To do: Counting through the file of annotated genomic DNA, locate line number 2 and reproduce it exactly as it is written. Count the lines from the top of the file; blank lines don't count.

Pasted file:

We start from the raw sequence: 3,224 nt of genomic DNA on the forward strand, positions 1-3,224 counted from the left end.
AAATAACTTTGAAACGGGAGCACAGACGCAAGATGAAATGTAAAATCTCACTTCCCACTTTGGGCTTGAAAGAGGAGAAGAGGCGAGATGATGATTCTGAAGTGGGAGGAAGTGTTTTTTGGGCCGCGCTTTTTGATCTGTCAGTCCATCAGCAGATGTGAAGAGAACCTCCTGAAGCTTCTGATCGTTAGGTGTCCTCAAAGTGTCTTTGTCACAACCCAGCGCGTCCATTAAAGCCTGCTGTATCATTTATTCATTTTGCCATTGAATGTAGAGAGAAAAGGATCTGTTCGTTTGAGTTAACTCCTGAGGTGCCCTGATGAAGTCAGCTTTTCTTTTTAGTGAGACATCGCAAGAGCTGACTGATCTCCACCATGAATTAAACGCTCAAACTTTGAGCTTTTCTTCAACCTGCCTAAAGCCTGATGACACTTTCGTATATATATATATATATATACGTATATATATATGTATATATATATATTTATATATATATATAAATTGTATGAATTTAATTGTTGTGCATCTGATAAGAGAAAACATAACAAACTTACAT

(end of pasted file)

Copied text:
AAATAACTTTGAAACGGGAGCACAGACGCAAGATGAAATGTAAAATCTCACTTCCCACTTTGGGCTTGAAAGAGGAGAAGAGGCGAGATGATGATTCTGAAGTGGGAGGAAGTGTTTTTTGGGCCGCGCTTTTTGATCTGTCAGTCCATCAGCAGATGTGAAGAGAACCTCCTGAAGCTTCTGATCGTTAGGTGTCCTCAAAGTGTCTTTGTCACAACCCAGCGCGTCCATTAAAGCCTGCTGTATCATTTATTCATTTTGCCATTGAATGTAGAGAGAAAAGGATCTGTTCGTTTGAGTTAACTCCTGAGGTGCCCTGATGAAGTCAGCTTTTCTTTTTAGTGAGACATCGCAAGAGCTGACTGATCTCCACCATGAATTAAACGCTCAAACTTTGAGCTTTTCTTCAACCTGCCTAAAGCCTGATGACACTTTCGTATATATATATATATATATACGTATATATATATGTATATATATATATTTATATATATATATAAATTGTATGAATTTAATTGTTGTGCATCTGATAAGAGAAAACATAACAAACTTACAT